Each page of an assessment is graded separately and entered into the gradebook separately. Each page receives a score of 1-5. The scores translate into the gradebook without any altering – a 1 on a test translates to 20%. A 4 translates to 80%. A 3 translates to 60%. This means, for a student to pass my class, they need mostly 3’s and 4’s on assessments, and a 2 represents a failing grade that necessitates remediation. I keep this in mind when I assign grades, and I’ll come back to this point later.

If a student left most of the assessment blank, I leave their score blank (not a 0, just blank) and tell them to come in and retake this. I think there’s something psychological about having a blank score vs a 0 score, and I find the blank score easier to motivate remediation with rather than the 0 score. Students are used to grades being final, so once any grade is given (even a 0), students tend to accept it. Blank scores, on the other hand, beg the question “Can I make that up?”. So, if I want a student to re-do something, I tend to leave it blank rather than give it a 0, even if the student already completed it but did a really poor job.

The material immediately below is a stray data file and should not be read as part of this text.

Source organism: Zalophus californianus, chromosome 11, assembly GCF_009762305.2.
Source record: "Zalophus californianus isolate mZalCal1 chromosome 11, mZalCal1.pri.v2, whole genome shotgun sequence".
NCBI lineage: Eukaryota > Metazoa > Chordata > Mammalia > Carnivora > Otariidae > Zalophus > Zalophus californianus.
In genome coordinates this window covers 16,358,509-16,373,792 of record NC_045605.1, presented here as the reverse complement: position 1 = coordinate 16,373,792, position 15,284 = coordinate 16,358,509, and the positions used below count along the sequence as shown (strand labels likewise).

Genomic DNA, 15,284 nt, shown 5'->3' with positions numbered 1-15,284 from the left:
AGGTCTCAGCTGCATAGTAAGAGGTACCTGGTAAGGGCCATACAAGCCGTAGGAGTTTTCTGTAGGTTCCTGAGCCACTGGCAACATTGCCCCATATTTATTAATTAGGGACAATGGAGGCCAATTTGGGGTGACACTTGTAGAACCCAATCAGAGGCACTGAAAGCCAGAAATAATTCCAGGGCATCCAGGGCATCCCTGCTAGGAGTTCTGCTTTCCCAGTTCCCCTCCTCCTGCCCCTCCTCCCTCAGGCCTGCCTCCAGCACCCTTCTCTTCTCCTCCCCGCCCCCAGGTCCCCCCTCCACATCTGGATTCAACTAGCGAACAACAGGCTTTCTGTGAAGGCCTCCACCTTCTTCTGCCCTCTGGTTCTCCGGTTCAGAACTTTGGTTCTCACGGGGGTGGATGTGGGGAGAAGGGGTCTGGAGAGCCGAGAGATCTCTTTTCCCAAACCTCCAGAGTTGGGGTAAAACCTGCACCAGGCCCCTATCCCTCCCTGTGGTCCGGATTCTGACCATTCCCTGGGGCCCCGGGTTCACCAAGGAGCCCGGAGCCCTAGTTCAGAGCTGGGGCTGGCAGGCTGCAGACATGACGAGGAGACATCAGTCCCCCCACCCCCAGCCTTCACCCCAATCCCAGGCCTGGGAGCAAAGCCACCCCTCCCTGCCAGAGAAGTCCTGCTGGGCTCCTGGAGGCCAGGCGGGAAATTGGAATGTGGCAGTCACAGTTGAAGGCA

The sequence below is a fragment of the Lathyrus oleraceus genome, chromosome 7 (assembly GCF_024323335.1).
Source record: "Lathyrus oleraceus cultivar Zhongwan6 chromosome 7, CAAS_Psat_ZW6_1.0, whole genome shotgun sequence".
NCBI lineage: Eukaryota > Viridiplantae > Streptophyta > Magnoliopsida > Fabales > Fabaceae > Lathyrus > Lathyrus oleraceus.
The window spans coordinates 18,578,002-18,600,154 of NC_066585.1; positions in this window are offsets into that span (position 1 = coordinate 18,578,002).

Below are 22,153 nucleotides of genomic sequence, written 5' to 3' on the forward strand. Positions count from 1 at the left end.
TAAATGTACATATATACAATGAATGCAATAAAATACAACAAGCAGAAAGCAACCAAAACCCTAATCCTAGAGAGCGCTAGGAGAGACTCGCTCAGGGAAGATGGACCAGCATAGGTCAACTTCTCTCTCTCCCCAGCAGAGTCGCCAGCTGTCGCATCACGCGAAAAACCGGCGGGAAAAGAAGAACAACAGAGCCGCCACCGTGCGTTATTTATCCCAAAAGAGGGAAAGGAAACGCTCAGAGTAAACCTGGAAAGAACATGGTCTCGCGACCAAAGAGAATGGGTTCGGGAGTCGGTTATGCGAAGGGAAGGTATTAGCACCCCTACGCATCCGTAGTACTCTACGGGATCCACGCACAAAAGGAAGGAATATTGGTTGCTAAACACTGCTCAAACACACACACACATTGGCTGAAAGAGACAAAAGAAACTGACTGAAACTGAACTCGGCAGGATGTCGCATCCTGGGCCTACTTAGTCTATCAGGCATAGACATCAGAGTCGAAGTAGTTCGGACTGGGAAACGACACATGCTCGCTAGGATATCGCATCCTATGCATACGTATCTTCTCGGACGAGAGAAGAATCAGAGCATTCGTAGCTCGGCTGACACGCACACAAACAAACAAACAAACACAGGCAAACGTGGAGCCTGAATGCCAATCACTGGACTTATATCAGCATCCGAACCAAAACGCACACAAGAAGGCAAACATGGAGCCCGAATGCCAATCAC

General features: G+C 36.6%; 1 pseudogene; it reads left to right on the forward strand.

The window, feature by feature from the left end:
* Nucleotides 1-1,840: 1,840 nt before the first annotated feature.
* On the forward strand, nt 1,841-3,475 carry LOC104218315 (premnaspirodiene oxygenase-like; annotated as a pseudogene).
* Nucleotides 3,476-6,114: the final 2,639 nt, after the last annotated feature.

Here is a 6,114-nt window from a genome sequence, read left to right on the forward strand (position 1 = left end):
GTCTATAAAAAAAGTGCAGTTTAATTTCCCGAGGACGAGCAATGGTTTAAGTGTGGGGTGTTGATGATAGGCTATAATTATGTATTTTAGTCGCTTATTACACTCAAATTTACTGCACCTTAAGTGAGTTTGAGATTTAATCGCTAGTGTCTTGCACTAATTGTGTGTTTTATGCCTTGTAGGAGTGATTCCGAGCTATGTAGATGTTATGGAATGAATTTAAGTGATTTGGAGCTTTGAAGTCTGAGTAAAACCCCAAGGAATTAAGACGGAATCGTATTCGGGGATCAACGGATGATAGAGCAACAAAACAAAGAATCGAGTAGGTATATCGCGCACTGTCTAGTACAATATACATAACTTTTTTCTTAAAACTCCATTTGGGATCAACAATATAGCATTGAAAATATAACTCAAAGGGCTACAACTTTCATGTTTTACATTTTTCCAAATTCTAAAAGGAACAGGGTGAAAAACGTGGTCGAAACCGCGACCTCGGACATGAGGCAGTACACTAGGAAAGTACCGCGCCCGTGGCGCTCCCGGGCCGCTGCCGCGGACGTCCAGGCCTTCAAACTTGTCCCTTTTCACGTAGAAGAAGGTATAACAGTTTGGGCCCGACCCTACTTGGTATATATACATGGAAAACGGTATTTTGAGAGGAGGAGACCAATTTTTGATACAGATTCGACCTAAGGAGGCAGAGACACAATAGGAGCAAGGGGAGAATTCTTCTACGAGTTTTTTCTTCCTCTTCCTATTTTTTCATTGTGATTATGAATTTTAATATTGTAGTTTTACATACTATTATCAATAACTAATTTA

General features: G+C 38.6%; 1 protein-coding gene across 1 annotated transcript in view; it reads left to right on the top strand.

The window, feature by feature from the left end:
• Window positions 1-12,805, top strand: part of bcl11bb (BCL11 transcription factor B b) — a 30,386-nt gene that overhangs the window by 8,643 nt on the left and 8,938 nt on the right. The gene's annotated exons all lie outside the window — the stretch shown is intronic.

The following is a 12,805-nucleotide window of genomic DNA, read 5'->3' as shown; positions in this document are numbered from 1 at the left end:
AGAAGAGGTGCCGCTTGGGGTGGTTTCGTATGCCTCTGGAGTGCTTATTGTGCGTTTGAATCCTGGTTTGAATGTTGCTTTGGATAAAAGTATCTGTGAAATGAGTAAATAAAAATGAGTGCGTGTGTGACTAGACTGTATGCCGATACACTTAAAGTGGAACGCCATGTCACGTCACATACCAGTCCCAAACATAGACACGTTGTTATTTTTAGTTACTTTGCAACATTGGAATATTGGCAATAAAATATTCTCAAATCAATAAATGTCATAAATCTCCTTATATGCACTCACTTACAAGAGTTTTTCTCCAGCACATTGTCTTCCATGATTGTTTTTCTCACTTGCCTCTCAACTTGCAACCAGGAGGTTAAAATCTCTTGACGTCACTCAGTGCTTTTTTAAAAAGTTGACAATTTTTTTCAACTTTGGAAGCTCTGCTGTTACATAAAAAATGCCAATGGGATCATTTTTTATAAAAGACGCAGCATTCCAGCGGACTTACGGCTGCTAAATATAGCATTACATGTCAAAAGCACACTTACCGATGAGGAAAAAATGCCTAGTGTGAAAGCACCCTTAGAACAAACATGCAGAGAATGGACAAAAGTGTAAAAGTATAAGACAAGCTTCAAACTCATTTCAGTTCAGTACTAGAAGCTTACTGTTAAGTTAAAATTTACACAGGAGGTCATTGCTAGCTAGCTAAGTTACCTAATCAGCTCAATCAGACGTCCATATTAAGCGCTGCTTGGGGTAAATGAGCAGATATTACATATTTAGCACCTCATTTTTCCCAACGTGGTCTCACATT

If a student gets 100% on a page, they get a 5. It has to be 100%. This is mostly for me so I don’t get too subjective with my grading and so I can be consistent. This is also why my 5’s are a big deal and why I started the Wall of Champions to help motivate students to get 5’s on my assessments.